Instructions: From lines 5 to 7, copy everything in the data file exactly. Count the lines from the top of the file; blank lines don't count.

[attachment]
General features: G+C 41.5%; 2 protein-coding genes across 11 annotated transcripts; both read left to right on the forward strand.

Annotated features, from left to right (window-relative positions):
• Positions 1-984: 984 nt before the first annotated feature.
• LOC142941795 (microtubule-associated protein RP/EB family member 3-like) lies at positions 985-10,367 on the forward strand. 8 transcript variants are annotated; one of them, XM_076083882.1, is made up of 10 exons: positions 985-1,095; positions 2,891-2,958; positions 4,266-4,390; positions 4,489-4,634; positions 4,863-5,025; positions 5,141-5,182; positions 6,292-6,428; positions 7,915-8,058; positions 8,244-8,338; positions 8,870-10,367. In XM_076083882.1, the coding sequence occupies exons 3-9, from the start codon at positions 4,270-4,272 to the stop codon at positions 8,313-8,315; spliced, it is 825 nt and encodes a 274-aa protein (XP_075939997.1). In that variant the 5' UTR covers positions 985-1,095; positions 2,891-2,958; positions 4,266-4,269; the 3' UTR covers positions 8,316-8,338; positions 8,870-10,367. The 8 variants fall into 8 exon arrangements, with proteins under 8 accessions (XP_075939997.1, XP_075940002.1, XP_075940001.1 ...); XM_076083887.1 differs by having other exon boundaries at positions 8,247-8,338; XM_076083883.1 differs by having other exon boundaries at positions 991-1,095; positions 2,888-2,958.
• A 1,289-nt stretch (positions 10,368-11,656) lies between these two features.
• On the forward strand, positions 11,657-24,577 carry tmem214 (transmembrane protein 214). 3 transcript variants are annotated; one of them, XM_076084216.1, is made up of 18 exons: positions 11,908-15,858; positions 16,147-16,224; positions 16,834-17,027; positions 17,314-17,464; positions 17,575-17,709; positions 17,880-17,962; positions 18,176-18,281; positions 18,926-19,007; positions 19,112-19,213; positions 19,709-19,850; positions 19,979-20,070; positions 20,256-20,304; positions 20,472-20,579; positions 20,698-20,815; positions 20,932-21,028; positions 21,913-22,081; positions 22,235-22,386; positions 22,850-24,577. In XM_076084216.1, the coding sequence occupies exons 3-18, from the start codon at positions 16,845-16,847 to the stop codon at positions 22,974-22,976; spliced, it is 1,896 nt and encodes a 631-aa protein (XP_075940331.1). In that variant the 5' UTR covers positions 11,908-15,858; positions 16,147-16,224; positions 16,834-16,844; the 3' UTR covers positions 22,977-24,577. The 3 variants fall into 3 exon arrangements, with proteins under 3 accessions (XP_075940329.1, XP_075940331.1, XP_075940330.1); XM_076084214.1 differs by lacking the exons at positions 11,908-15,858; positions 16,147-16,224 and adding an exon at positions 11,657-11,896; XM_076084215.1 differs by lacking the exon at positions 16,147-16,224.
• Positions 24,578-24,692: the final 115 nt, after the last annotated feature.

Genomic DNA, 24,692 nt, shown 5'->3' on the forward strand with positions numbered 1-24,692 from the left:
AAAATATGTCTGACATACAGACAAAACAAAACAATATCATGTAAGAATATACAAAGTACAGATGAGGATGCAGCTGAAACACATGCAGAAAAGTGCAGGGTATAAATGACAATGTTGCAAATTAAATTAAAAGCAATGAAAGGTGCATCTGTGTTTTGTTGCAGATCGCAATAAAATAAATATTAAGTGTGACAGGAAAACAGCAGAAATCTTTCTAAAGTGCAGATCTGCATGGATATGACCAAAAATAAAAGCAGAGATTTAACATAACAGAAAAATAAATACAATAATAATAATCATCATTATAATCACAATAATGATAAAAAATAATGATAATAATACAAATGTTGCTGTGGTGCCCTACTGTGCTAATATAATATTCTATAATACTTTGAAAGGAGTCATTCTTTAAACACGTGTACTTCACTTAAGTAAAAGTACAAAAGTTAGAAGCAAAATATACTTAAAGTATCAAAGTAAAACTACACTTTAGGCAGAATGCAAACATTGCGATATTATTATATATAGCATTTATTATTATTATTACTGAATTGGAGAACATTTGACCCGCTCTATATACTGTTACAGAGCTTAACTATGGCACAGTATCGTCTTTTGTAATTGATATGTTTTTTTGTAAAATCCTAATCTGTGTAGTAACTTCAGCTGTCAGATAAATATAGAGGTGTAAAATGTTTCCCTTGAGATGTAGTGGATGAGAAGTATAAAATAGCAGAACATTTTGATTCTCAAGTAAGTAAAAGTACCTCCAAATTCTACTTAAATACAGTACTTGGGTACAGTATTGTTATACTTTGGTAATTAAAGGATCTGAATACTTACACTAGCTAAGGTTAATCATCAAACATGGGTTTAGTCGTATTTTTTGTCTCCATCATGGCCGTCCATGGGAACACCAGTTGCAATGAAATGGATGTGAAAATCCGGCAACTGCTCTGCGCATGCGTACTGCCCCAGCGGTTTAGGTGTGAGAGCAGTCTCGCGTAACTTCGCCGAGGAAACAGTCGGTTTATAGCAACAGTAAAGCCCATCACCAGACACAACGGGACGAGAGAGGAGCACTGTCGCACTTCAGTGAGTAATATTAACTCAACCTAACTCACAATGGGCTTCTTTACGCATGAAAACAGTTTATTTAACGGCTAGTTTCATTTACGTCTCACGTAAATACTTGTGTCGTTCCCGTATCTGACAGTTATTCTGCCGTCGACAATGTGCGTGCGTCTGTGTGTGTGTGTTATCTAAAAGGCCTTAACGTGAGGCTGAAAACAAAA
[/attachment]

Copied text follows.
• A 1,289-nt stretch (positions 10,368-11,656) lies between these two features.
• On the forward strand, positions 11,657-24,577 carry tmem214 (transmembrane protein 214). 3 transcript variants are annotated; one of them, XM_076084216.1, is made up of 18 exons: positions 11,908-15,858; positions 16,147-16,224; positions 16,834-17,027; positions 17,314-17,464; positions 17,575-17,709; positions 17,880-17,962; positions 18,176-18,281; positions 18,926-19,007; positions 19,112-19,213; positions 19,709-19,850; positions 19,979-20,070; positions 20,256-20,304; positions 20,472-20,579; positions 20,698-20,815; positions 20,932-21,028; positions 21,913-22,081; positions 22,235-22,386; positions 22,850-24,577. In XM_076084216.1, the coding sequence occupies exons 3-18, from the start codon at positions 16,845-16,847 to the stop codon at positions 22,974-22,976; spliced, it is 1,896 nt and encodes a 631-aa protein (XP_075940331.1). In that variant the 5' UTR covers positions 11,908-15,858; positions 16,147-16,224; positions 16,834-16,844; the 3' UTR covers positions 22,977-24,577. The 3 variants fall into 3 exon arrangements, with proteins under 3 accessions (XP_075940329.1, XP_075940331.1, XP_075940330.1); XM_076084214.1 differs by lacking the exons at positions 11,908-15,858; positions 16,147-16,224 and adding an exon at positions 11,657-11,896; XM_076084215.1 differs by lacking the exon at positions 16,147-16,224.
• Positions 24,578-24,692: the final 115 nt, after the last annotated feature.